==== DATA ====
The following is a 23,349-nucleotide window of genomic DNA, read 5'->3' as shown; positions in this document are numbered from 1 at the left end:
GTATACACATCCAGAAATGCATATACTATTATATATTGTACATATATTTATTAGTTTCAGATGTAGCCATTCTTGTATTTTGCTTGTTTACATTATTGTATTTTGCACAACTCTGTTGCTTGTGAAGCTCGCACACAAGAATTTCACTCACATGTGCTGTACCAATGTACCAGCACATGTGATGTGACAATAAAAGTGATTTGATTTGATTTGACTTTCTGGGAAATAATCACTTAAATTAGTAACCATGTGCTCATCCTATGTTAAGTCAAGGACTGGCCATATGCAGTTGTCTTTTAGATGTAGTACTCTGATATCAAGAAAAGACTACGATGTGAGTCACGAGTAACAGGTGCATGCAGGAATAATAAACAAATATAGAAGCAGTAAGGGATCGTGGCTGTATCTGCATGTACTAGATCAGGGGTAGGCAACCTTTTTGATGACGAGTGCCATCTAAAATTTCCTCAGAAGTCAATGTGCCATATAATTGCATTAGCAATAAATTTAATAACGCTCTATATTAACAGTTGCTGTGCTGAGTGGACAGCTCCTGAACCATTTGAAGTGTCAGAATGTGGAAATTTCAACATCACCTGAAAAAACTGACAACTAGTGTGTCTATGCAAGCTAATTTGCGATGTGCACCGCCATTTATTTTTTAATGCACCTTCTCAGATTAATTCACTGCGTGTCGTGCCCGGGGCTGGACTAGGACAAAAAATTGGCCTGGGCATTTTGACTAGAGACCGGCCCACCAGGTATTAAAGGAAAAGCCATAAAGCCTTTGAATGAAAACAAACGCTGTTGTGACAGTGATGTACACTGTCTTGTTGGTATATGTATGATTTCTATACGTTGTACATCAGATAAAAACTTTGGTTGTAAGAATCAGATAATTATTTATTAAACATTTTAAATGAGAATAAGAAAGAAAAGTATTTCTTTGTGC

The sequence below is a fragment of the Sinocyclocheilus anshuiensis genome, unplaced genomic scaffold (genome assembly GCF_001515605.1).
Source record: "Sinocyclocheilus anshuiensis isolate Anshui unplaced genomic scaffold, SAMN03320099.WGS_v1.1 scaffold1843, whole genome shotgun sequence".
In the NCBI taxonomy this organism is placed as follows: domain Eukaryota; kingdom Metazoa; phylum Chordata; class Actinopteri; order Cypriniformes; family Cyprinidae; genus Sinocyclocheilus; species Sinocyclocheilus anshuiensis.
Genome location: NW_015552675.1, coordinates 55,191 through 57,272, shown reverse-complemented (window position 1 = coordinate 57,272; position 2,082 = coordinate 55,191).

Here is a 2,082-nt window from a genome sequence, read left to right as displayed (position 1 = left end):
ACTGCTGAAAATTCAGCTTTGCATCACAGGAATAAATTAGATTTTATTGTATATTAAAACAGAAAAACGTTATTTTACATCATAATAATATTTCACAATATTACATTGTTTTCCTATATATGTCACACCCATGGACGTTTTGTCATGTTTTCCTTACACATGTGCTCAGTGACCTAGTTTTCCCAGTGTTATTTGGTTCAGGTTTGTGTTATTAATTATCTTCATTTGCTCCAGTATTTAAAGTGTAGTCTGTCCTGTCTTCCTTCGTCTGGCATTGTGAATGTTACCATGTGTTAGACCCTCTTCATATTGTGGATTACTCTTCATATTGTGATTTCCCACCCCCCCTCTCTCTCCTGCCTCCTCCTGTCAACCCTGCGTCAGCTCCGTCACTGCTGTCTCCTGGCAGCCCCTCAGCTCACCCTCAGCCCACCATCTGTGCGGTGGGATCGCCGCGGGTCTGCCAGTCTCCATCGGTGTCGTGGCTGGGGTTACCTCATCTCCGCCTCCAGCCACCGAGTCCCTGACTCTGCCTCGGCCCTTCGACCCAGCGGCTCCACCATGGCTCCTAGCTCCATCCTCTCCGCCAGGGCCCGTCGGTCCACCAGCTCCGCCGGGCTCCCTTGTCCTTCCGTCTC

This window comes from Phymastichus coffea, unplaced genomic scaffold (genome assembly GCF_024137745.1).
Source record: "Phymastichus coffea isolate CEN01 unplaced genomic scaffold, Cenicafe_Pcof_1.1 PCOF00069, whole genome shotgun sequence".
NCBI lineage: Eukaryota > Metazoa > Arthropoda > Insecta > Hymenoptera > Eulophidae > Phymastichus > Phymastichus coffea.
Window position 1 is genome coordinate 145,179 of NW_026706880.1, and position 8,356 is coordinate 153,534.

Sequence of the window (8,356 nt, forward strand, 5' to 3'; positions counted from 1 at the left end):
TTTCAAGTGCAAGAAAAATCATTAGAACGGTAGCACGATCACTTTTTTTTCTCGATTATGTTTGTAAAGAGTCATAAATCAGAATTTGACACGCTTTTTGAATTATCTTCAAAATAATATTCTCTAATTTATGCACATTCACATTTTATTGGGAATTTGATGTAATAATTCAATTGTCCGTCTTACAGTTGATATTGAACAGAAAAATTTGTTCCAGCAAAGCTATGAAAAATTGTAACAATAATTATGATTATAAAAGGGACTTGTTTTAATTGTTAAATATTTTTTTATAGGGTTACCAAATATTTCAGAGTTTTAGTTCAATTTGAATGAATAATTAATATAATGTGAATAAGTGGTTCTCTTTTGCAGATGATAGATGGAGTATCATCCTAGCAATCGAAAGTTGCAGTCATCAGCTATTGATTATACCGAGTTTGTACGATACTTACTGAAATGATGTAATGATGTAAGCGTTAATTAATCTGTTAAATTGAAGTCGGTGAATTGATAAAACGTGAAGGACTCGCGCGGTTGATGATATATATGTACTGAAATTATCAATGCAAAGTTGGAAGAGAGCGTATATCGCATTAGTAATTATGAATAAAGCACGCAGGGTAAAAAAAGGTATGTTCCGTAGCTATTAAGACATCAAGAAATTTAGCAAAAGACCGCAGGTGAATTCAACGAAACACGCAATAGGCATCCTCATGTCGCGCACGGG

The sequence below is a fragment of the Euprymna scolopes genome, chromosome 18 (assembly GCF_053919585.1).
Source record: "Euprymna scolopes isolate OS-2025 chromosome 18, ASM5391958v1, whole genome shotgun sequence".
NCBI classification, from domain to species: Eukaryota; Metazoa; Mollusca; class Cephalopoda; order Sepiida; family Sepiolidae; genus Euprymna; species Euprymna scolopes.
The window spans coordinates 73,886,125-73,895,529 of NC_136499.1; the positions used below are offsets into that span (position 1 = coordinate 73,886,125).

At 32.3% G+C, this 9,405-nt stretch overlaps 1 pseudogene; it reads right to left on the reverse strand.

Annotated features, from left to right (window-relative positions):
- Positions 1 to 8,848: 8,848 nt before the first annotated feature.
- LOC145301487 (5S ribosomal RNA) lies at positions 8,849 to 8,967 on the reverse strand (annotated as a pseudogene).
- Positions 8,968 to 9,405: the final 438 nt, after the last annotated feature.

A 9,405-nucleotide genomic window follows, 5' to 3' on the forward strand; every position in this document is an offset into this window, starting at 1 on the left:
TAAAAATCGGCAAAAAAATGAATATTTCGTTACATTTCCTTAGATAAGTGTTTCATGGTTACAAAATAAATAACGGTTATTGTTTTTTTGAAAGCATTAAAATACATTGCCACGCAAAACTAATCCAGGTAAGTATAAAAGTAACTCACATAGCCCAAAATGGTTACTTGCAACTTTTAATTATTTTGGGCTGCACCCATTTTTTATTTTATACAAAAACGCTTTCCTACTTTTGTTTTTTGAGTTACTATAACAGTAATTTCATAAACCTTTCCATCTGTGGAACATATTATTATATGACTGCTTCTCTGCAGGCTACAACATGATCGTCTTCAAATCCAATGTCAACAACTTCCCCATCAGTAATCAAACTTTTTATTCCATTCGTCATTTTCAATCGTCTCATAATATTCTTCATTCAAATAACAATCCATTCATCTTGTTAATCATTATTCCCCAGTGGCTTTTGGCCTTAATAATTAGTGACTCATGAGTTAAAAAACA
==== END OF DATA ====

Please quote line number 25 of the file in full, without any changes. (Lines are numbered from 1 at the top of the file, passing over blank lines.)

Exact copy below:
TAAAAATCGGCAAAAAAATGAATATTTCGTTACATTTCCTTAGATAAGTGTTTCATGGTTACAAAATAAATAACGGTTATTGTTTTTTTGAAAGCATTAAAATACATTGCCACGCAAAACTAATCCAGGTAAGTATAAAAGTAACTCACATAGCCCAAAATGGTTACTTGCAACTTTTAATTATTTTGGGCTGCACCCATTTTTTATTTTATACAAAAACGCTTTCCTACTTTTGTTTTTTGAGTTACTATAACAGTAATTTCATAAACCTTTCCATCTGTGGAACATATTATTATATGACTGCTTCTCTGCAGGCTACAACATGATCGTCTTCAAATCCAATGTCAACAACTTCCCCATCAGTAATCAAACTTTTTATTCCATTCGTCATTTTCAATCGTCTCATAATATTCTTCATTCAAATAACAATCCATTCATCTTGTTAATCATTATTCCCCAGTGGCTTTTGGCCTTAATAATTAGTGACTCATGAGTTAAAAAACA